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Article: Incontinence Causes

Incontinence Causes - Novamed (Europe) ltd

Incontinence Causes

The causes of incontinence can be diverse and can include any number of different factors. For example, many cases are due to the damage or weakening of pelvic floor muscles caused by childbirth, ageing, chronic coughs and sneezes, obesity and other medical conditions. Other causes could be weaknesses in the anal sphincter muscles that generally help control bowel movements. Significant incontinence can occur due to tumour growths in the bladder, prostate, or uterus.

Additionally, general incontinence may be caused by general weight loss. Women may lose significant amounts of weight due to pregnancy or menopause. These losses are often not recognized for their impact on incontinence. Men who are overweight may also lose significant amounts of fluid due to excess fluid retention in the blood vessels that supply the skin. The skin is the most common site for excess fluid retention in men due to the amount of body surface area compared to women's. This extra fluid retention may lead to lower urinary tract signs and symptoms.

Overactive bladder is associated with unusual urgency, frequency, and urge incontinence. It is the most common cause of overactive bladder in both men and women. It is caused by involuntary contraction of the bladder muscles (detrusor muscle). Slowing down or training the bladder may help. One or more medications are also often used to reduce urgency, frequency & urge incontinence.

A common cause of urinary incontinence in children is a condition called enuresis. Several different types exist, including primary bedwetting, nocturnal enuresis, diurnal enuresis, functional enuresis, etc. Primary enuresis is a condition where a child or young person wets their bed from the time they usually go to sleep until they typically wake up.  Nocturnal enuresis refers to both nocturnal enuresis and enuresis. In the translation of medical jargon, primary enuresis translates to "wetting outside of bedtime." Diurnal enuresis means "wetting during daytime." This form is common in children up to about 10 years old. Functional enuresis is when a child or young person has urinary incontinence combined with constipation and/or bowel problems. It is not well understood at this time but does occur.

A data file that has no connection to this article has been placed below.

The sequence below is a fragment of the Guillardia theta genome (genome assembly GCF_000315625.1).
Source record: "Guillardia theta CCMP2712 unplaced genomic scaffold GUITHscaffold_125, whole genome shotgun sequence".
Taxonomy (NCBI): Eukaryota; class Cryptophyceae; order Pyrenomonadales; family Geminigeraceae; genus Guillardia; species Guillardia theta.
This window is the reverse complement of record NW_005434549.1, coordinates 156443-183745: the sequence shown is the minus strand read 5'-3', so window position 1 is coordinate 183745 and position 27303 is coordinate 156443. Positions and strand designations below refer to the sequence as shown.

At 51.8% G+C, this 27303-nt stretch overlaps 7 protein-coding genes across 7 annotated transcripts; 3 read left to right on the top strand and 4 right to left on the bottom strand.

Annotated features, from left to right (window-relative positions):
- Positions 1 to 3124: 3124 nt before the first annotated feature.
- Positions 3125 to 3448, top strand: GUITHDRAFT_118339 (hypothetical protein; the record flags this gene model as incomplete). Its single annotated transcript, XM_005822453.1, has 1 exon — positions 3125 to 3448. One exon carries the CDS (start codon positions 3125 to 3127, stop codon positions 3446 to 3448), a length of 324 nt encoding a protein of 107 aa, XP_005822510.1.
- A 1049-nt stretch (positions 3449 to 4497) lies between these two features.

There can be an underlying medical issue. This could be a disease of the kidneys, bladder, ureters, prostate gland, vagina, uterus (for females) or even the urethra (the small tube that passes urine from the bladder to outside). There can also be nerve damage to any area from diabetes, stroke, multiple sclerosis and other diseases/injuries.

The lactation system can also contribute to incontinence in men and women. This is mainly seen in women who have undergone a hysterectomy. The loss of the uterus can cause problems with bladder control and urinary incontinence.

It is essential to identify the primary cause of incontinence, especially primary urethral or bladder dysfunction. When this is corrected, most other reasons will resolve themselves over time. For example, most cases of prostate enlargement (BPH), which causes urinary incontinence, determine after menopause when excess testosterone is no longer produced by the body (it gradually decreases below normal after about 65 years of age).

It is essential to treat any underlying medical conditions. For example, if there is an abnormality in the urinary tract structure, surgical correction of this problem may be needed to treat urinary incontinence; however, in some cases, non-surgical treatments can be given. If drug therapy is required, your physician will work with you to identify the most appropriate drug with the most minor side effects for you.

Some patients can reduce or eliminate their need for medication by using pelvic floor muscle exercises or biofeedback techniques that help them learn how to properly contract and relax these muscles. Pelvic floor muscle exercises can strengthen these muscles so they can better hold in urine. Biofeedback is a way to detect the muscles' contraction and relaxation phases, which can help patients learn how to better control their bladder muscles. These exercises may also be used to help prevent incontinence.

A simple test can identify if one is at risk for developing incontinence. The test involves lifting the buttocks off of a chair or table while sitting or standing. If you cannot lift your hips much higher than this, you may want to discuss the possibility of using an adult diaper. Suppose you can lift your hips about an inch off the chair/table. In that case, waiting may not be necessary unless there are exceptional circumstances (such as recent surgery or other physical conditions).

It is essential to understand that any damage or weakening of the pelvic floor muscles will be urinary incontinent. The only way to prevent this problem is through good health habits. These include eating a healthy diet, avoiding tobacco use, avoiding constipation, and maintaining reasonable bladder control at all times. This means "going to the bathroom" before having any kind of bowel movement or urination. Laxatives are not advised because they can irritate the urinary tract causing urinary tract infections, which may require antibiotics.

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